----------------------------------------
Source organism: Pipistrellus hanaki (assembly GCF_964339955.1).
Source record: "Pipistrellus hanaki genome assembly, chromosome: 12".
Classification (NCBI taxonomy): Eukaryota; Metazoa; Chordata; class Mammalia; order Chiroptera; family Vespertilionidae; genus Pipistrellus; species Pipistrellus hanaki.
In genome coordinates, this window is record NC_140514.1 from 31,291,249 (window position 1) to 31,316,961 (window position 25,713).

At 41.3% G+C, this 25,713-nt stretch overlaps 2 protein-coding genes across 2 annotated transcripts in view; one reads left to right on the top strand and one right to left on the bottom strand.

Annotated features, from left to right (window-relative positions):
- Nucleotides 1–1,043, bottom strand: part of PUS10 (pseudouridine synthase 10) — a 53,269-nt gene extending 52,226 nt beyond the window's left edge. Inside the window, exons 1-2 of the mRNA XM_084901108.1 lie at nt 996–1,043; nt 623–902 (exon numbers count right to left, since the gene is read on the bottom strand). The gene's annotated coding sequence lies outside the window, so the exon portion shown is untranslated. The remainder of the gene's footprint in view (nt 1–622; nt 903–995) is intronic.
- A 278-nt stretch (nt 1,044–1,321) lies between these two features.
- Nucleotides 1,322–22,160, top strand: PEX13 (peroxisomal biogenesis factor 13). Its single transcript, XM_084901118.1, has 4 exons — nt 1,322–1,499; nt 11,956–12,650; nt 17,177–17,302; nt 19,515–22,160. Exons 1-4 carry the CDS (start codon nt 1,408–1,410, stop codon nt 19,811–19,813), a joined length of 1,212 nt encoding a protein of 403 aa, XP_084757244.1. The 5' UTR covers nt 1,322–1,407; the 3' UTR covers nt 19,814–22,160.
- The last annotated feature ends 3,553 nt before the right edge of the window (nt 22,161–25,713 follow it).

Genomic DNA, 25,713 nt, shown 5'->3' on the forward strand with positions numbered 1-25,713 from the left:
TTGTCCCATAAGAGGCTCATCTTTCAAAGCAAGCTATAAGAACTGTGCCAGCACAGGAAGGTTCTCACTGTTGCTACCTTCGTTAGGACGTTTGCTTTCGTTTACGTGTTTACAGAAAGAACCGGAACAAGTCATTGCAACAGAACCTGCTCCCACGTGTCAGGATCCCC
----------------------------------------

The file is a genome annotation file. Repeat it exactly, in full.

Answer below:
Source organism: Pipistrellus hanaki (assembly GCF_964339955.1).
Source record: "Pipistrellus hanaki genome assembly, chromosome: 12".
Classification (NCBI taxonomy): Eukaryota; Metazoa; Chordata; class Mammalia; order Chiroptera; family Vespertilionidae; genus Pipistrellus; species Pipistrellus hanaki.
In genome coordinates, this window is record NC_140514.1 from 31,291,249 (window position 1) to 31,316,961 (window position 25,713).

At 41.3% G+C, this 25,713-nt stretch overlaps 2 protein-coding genes across 2 annotated transcripts in view; one reads left to right on the top strand and one right to left on the bottom strand.

Annotated features, from left to right (window-relative positions):
- Nucleotides 1–1,043, bottom strand: part of PUS10 (pseudouridine synthase 10) — a 53,269-nt gene extending 52,226 nt beyond the window's left edge. Inside the window, exons 1-2 of the mRNA XM_084901108.1 lie at nt 996–1,043; nt 623–902 (exon numbers count right to left, since the gene is read on the bottom strand). The gene's annotated coding sequence lies outside the window, so the exon portion shown is untranslated. The remainder of the gene's footprint in view (nt 1–622; nt 903–995) is intronic.
- A 278-nt stretch (nt 1,044–1,321) lies between these two features.
- Nucleotides 1,322–22,160, top strand: PEX13 (peroxisomal biogenesis factor 13). Its single transcript, XM_084901118.1, has 4 exons — nt 1,322–1,499; nt 11,956–12,650; nt 17,177–17,302; nt 19,515–22,160. Exons 1-4 carry the CDS (start codon nt 1,408–1,410, stop codon nt 19,811–19,813), a joined length of 1,212 nt encoding a protein of 403 aa, XP_084757244.1. The 5' UTR covers nt 1,322–1,407; the 3' UTR covers nt 19,814–22,160.
- The last annotated feature ends 3,553 nt before the right edge of the window (nt 22,161–25,713 follow it).

Genomic DNA, 25,713 nt, shown 5'->3' on the forward strand with positions numbered 1-25,713 from the left:
TTGTCCCATAAGAGGCTCATCTTTCAAAGCAAGCTATAAGAACTGTGCCAGCACAGGAAGGTTCTCACTGTTGCTACCTTCGTTAGGACGTTTGCTTTCGTTTACGTGTTTACAGAAAGAACCGGAACAAGTCATTGCAACAGAACCTGCTCCCACGTGTCAGGATCCCC